An exhibition supported by Ruinart
Iranian artist Ramin Haerizadeh tears apart the symbols around us and rearranges them to draw out darker, submerged and subtly humorous truths. Since his solo show in 2008 at GALLERY ISABELLE VAN DEN EYNDE (prev. B21), and his appearance in Charles Saatchi's Unveiled: New Art from the Middle East and Galerie Thaddeaus Ropac, Ramin has created a raft of new work that delves deeper into the skewed psyche of his country. He emerges sensitive to the theatricality of Iran's modern history and how to subvert that with a cinematographer's eye.
For the artist's latest collages he has gathered imagery from a TV production created for children in Iran, Shahr-e-Ghesseh (Farsi for 'City of Tales'), to form a cast of characters that illustrate his ideas about the continuing process of remaking identities in Iran since the 1979 Islamic Revolution. Shehr-e-Ghesseh was staged by an avant-garde theatre troupe in papier-mâché masks a decade before the Revolution. At the heart of the story is an elephant that arrives into a town of animals only to fall and break his tusk. The townsfolk, such as the mullah with the head of a fox, the bear who is a fortuneteller, and the parrot who is a poet, decide to 'fix' the broken elephant by placing the tusk on his head and snipping off his trunk. Without the features of an elephant, they decide he is no longer so and take him to register for an ID card - he is remade, given a human name, 'Manouchehr', and as the play continues his personality is lost.
Ramin makes Manouchehr his protagonist to illustrate the parallels he finds between this tale and the revolutionary identity-evolving force that deposed Shah Mohammed Reza Pahlavi and created the Islamic Republic. The artist takes cutouts from pre-Revolution society magazines of the Shah in his gleaming medals, or the Shah's wife Farah Pahlavi, laughing in a park. He then inserts, among these, the imagery of the Shahr-e-Ghesseh. Grainy cutouts of the animal-headed characters begin to appear in strange and unnerving relationships with the other characters, until the Manouchehr-elephant's head, with its misplaced tusk and docked trunk, sits atop the Shah's coronation uniform.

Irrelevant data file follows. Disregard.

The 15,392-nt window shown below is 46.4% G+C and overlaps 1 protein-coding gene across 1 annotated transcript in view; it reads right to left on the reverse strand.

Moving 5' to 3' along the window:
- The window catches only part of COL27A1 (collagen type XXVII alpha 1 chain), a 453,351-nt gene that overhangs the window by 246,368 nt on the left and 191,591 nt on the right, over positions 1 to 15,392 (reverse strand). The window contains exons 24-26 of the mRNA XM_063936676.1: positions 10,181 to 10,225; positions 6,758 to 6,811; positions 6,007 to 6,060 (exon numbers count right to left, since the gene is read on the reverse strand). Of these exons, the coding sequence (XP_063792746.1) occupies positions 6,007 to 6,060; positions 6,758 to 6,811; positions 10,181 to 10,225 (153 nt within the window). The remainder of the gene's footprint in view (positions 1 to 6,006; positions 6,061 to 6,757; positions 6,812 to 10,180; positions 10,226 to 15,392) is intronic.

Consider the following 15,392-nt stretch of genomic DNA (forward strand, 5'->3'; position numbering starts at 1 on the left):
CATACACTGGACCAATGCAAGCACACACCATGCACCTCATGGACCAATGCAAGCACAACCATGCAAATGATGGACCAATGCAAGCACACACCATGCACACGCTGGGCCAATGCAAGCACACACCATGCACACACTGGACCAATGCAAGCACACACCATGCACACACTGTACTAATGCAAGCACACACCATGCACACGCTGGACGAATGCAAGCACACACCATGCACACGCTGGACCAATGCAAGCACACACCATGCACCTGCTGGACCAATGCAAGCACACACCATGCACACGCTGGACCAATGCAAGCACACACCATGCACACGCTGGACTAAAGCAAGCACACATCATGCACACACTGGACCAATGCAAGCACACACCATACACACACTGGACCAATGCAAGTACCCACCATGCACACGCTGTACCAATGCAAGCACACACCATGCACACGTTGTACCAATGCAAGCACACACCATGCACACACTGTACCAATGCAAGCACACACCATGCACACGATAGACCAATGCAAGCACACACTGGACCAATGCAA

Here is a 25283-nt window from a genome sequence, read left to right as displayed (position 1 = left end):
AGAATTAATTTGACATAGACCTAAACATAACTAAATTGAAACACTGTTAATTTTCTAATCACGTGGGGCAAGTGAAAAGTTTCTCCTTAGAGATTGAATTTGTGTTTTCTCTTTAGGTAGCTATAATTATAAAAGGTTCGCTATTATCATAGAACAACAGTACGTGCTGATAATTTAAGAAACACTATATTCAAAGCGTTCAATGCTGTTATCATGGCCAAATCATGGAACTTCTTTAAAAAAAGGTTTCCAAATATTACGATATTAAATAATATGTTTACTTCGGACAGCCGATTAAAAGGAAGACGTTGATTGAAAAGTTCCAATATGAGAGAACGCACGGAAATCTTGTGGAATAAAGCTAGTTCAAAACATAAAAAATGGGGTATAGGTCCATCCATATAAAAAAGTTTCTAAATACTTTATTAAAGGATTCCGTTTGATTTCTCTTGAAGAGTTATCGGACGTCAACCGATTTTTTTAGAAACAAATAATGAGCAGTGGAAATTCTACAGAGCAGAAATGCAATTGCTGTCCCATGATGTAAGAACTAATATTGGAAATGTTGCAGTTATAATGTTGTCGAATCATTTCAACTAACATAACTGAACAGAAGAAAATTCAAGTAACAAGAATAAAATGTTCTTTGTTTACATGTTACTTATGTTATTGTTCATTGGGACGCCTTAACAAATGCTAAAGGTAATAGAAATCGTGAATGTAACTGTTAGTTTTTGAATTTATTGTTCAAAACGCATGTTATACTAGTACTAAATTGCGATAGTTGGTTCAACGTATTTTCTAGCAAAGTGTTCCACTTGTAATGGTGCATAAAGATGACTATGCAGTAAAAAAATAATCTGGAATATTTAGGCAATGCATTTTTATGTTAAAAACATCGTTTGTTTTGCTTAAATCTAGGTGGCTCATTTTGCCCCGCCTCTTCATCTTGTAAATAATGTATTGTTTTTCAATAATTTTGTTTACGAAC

While some of the collages, draped in columns of black and dayglo pink, retain the glossy orderliness of the magazines that he has scoured for his material; the hostile force of Ramin's bearded, screaming face tears through these images. Ramin becomes as an actor in these works, wrapping himself in a chador to represent Iran's fickle masses that, in their turmoil, look nostalgically back to the time of the Shah. Even the blackness of the chador calls to mind the thick black marker of the conservative censor. At times these characters blow kisses to the Shah and Farah Pahlavi, at others they look longingly to the exiled monarchy. His enraged face also raises questions about the assumed modesty-inducing effect of wrapping an entire nation in a black veil. This doesn't quell the inner frustrations of the people, he suggests, nor does it stop their perhaps inherent 'witchness' (hence the brooms).
With this idea of Manouchehr, Ramin explores his own situation as an exile. In an affecting piece, we see a veiled figure holding the severed head of the elephant in a slash of red paint and standing atop the map of Iran, which has been made of cutouts of the cast of the Shahr-e-Ghesseh. We are all Manouchehr, Ramin says, all those who are no longer able to fit into the ever-changing identity that is Iran. Is it Islamic, is it Persian; what do these ideas mean, and how can we fit to that? Ramin points to the sacrifice of being remade at home or remade as an exile in this work.
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